Knowledge Transfer from Highly-Skilled Somali Diaspora
'' I always wished to go back to Somalia to transfer the knowledge and skills I gained from Europe. Personally, I felt the CD4D programme is extremely rewarding, due to its challenging opportunities. The courses I was delivering at the Somali National University offered me multiple opportunities and I really loved delivering them as I found them an opportunity for both self-development and knowledge transfer’’
After the collapse of the central government in 1991, a large proportion of the Somali population spread out across the continents, with each year, bright and optimistic Somalis (mostly under the age of 30) leaving home to pursue higher education or search for a better economic life abroad for themselves and their families. Arguably, a majority of them never return home due to few opportunities in their home country. However, in recent years, many from the Somali diaspora have started to return home to contribute the re-building of the nation.
Through IOM's Connecting Diaspora for Development (CD4D) project, Mr Abdulkadir Gure (a Somali water expert) was assigned to contribute to the enhancement and strengthening of the capacity of the Somali National University (SNU) by transferring his knowledge, skills and experiences to the university's Water Resources Management Department, particularly the Faculty of Agriculture and Environmental Science and the Faculty of Veterinary Medicine and Animal Husbandry.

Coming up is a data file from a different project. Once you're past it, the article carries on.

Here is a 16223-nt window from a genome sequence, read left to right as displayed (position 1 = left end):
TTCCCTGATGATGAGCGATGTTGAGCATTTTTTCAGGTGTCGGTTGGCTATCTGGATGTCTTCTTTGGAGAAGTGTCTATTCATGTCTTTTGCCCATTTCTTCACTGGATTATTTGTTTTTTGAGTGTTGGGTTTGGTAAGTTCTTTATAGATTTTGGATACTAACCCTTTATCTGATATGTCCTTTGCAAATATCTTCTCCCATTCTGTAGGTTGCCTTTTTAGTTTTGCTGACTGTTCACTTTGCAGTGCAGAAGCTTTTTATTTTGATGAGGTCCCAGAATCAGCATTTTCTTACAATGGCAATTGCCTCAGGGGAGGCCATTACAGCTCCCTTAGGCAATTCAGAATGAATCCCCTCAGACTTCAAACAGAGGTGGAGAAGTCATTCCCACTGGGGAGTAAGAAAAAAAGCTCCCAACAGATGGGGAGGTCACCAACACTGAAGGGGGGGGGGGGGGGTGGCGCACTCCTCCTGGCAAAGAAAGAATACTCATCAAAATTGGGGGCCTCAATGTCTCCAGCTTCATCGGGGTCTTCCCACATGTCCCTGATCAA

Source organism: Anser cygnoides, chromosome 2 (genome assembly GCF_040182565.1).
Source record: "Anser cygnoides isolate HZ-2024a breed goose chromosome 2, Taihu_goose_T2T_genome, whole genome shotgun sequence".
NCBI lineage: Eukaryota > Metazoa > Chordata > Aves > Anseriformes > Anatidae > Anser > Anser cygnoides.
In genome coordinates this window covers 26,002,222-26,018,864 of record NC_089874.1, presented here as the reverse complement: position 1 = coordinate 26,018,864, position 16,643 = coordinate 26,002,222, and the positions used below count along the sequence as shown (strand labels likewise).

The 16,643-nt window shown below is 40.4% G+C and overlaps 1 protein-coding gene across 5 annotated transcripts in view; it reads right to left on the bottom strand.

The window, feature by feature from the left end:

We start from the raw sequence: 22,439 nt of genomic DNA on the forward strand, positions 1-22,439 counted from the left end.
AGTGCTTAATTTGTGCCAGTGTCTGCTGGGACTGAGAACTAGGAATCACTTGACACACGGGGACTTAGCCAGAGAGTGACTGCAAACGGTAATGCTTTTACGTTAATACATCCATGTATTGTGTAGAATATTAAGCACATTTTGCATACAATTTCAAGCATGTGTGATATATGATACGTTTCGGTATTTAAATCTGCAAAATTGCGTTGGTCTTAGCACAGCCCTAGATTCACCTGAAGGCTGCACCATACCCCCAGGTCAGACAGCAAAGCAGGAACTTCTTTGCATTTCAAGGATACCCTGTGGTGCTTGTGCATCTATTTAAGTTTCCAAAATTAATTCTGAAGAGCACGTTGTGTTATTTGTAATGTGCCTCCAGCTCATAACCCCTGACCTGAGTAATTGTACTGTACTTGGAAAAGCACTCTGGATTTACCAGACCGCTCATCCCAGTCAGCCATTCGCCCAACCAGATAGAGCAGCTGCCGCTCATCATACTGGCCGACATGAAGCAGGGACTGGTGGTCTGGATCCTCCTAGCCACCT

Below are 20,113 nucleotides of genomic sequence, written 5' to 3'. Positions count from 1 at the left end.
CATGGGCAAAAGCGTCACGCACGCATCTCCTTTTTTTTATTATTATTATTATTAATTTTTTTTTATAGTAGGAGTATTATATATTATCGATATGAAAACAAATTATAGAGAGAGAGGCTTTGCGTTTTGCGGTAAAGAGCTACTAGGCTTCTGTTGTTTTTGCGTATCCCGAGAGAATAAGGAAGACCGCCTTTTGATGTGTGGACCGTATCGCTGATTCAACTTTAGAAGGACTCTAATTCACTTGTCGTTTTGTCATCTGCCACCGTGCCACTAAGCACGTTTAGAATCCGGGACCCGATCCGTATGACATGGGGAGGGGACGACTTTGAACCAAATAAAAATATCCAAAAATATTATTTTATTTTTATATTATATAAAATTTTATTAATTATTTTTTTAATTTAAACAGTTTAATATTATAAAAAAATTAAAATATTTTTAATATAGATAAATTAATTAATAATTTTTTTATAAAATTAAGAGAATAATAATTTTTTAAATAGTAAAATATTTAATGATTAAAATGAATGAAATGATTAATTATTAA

The courses delivered by Mr. Gure were an opportunity for the students academically and for their future careers. SNU is tremendously satisfied by the cooperation with IOM for the implementation of the program and is extremely pleased with the way Mr. Gure conducted his assignment while he was with SNU. The University found him to be a great resource and his passion for the subject was evident in the delivery of his lessons.
It is also important to mention that Mr. Gure has produced a variety of Somali maps with SNU's logo using the Geographic Information System (GIS) software to enhance SNU's visibility.
All in all, SNU students' understanding of water management greatly increased. This was made evident from the group discussions they took part in and presentations they had to deliver. However, without a good follow up strategy, the courses which were delivered will resemble the harvesting of a big crop only to let it spoil out on the field.
He (Mr.Gure) has made an outstanding contribution during his attachment period. He has provided a technical advice and workshops, on assessing climate change impacts and adaptation in Somalia as the country has been alternating from droughts to floods for the past decades." __ Dr. Mohamed Rasheed, Dean of the Faculty of Agriculture and Environmental Science, Somali National University (SNU).